Are GMOs Safe to Eat? Science Says Yes!


Genetically modified organisms (GMOs) aren’t exactly news. For thousands of years, humans have bred plants and animals to achieve certain desirable characteristics. (Did you know that all carrots were originally purple?) But in the last couple of decades, this process has moved from the greenhouse to the science lab. By artificially inserting new DNA, or modifying existing DNA, plants and animals can be re-programmed to exhibit new traits. Imagine apples that stay fresh long after you cut them, papayas that can resist a lethal virus, or milk that can potentially help treat sick kids.

The Top GMO Foods

Within the US, the most common genetically modified (GM) crops are soybean, cotton (for oil), corn, and canola. Other, much smaller crops include alfalfa (for animal feed), apple, papaya, potato, sugar beets (for refined sugar), summer squash, and zucchini. Even if you choose to walk past these foods in the supermarket, as many as 75 to 80 percent of processed foods contain GMOs. Basic ingredients like sugar, flour, and certain oils, and additives like aspartame, corn starch, and corn syrup, are made from GM crops, and 95 percent of livestock consumes GMO feed. If you’ve ever sipped on a soda or munched on a chip, you’ve eaten a genetically modified food. So with GMOs everywhere, a burning question emergesis eating them doing you any harm?

Scientists Believe GMOs Are Safe

The National Academy of Sciences recently released a large report, reassuring the public that eating GMOs won’t hurt your health. Not long afterward, more than 100 Nobel laureates (thought leaders in the science world) signed a letter urging Greenpeace to end its opposition to GMOs. That’s a big, resounding yes! They’re safe to eat.

But why then, if 88 percent of scientists believe GMOs are safe, does only 37 percent of the public agree? “There’s a difference between safe and acceptable,” says Marion Nestle, PhD, MPH, a professor of nutrition, food studies, and public health at New York University. “Even if it’s scientifically safe, there are other reasons to consider, like who’s controlling the food supply, who’s making the decisions, the lack of transparency, as well as religious and moral objections that can’t be dismissed.”   

To help you make the best choices for you and your family, here are both sides of this hot debate.

The Greenpeace Argument: Genetic Engineering Is a Giant Experiment with Commercial Interests

It’s understandable why people might worry about GMOs. It’s the fear of the unknown, and, for some opponents, the basic belief that nature just shouldn’t be messed with. Others are concerned that eating GMOs could trigger unexpected allergies and contribute to antibiotic resistance. And then there’s the issue with large companies being allowed to patent seeds and animalsshould corporations be allowed to own living things?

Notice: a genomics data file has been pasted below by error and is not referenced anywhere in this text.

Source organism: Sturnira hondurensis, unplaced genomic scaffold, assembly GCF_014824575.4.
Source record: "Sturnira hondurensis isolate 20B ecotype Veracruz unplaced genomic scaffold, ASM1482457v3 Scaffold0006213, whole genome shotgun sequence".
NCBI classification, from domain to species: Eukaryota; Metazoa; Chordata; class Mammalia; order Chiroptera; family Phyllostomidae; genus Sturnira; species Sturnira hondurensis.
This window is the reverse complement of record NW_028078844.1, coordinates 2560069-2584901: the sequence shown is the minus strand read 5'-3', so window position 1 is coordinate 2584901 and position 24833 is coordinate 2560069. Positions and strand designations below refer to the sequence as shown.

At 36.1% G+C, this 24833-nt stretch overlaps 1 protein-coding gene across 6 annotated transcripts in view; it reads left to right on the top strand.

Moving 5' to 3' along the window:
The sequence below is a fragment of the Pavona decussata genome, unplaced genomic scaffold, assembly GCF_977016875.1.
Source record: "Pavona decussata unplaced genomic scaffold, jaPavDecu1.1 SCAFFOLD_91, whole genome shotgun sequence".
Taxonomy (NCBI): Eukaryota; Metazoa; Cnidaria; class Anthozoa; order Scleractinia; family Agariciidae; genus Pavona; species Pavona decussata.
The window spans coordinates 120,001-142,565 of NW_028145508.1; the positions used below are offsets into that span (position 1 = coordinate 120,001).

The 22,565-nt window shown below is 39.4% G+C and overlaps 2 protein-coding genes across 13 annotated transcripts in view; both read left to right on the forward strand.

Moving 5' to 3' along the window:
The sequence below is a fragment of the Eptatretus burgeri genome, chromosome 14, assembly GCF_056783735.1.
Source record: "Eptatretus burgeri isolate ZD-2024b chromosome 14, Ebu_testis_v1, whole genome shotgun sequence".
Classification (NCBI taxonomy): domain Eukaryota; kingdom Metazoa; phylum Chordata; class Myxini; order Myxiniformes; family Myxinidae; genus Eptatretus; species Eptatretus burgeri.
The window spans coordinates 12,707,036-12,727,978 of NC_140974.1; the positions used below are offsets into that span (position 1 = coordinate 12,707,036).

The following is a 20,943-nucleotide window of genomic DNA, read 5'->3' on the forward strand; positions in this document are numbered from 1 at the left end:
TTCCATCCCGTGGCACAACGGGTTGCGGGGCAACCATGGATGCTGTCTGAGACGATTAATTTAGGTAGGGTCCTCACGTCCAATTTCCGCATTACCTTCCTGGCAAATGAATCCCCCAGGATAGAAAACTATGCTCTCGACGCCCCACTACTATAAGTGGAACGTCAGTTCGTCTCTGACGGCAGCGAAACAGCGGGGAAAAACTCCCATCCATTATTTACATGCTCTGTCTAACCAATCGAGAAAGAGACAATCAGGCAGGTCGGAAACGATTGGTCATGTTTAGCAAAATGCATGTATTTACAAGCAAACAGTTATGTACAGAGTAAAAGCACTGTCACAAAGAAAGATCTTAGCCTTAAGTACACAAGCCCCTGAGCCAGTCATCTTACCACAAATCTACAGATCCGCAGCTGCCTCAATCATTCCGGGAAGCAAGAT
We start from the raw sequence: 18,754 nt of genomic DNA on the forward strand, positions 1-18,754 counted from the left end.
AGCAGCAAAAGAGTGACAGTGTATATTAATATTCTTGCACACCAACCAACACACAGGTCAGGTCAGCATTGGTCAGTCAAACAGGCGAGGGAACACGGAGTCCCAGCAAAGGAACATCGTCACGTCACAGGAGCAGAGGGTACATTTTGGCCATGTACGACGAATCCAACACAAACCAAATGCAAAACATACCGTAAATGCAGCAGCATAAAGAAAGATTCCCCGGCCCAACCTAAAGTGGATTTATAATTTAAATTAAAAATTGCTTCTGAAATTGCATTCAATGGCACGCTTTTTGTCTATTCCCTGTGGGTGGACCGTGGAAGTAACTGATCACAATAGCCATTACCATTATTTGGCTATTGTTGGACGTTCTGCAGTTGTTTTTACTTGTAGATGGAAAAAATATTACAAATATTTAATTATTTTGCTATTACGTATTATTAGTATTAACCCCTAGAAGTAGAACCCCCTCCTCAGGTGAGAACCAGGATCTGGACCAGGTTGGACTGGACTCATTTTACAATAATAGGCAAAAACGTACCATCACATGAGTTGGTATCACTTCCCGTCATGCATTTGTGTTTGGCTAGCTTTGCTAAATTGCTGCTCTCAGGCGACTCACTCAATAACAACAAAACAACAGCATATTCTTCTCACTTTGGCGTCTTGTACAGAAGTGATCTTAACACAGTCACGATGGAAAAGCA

Nestle thinks these fears could have been avoided if the food industry had been more transparent about which foods contained GMOs. “If there’s nothing to fear, why hide it?” she asks. Food and Water Watch, a consumer rights group lobbying for food labeling, argues, “At a minimum, we should label GMOs so people can decide for themselves.” At this stage, in the US, the only way to avoid GMOs is to buy certified organic or non-GMO verified foods.

The Geneticist Argument: GMOs Could Cure Diseases and Feed the World’s Poor

Scientists involved in genetically engineering food have good intentions: For them, it’s how to grow more healthful food, more efficiently, in a changing climate.

Pamela Ronald, a plant geneticist at University of California, Davis, doesn’t believe there is anything sinister about genetic modification. She engineered “scuba rice,” a rice that can withstand long periods of flooding, and will help farmers in Asia adapt to climate change. “There are all kinds of organisms made with all kinds of genetic technologies,” Ronald explains, “some controlled by big corporations (through patents), and some owned by public universities and given away for free.”  

Her colleague, Dr. Alison Van Eenennaam, an animal geneticist, says, “Scientists in biotechnology are working hard to solve real-world problems. Genetic modification can have a dramatic effect on world hunger and save lives.” Van Eenennaam reviewed 29 years of public data on livestock health, representing more than 100 billion animals, before and after GM feed was introduced. She found that GM feed is safe and nutritionally equivalent to non-GMO feed. “You have to trust the data,” says Van Eenennaam, a passionate supporter. “More than 20 years of research, and thousands of studies, show GMOs don’t cause any harm to our health or the environment.”

GMOs Are Safe, But It’s Still Your Choice

If you objectively consider the science alone, GMOs are not causing any obvious harm to your health. Yes, it’s hard to detect subtle or long-term effects, either good or bad, but they seem unlikely. In economically strong countries, where people are blessed with an abundant food supply, deciding whether or not to eat GMOs comes down to personal choice. But in the developing world, where disease-resistant potatoes and vitamin-fortified bananas could save lives, it’s another issue altogether.

Still, there’s no need to overcomplicate things when it comes to your food choices. Rather than worrying about GMOs, it’s much more important to avoid ultra-processed foods—the health risks of consuming those are backed by many years of strong science. Start by eating minimally processed foods, and when you nail that healthy-eating goal, then decide if you’d also like to avoid GMOs.

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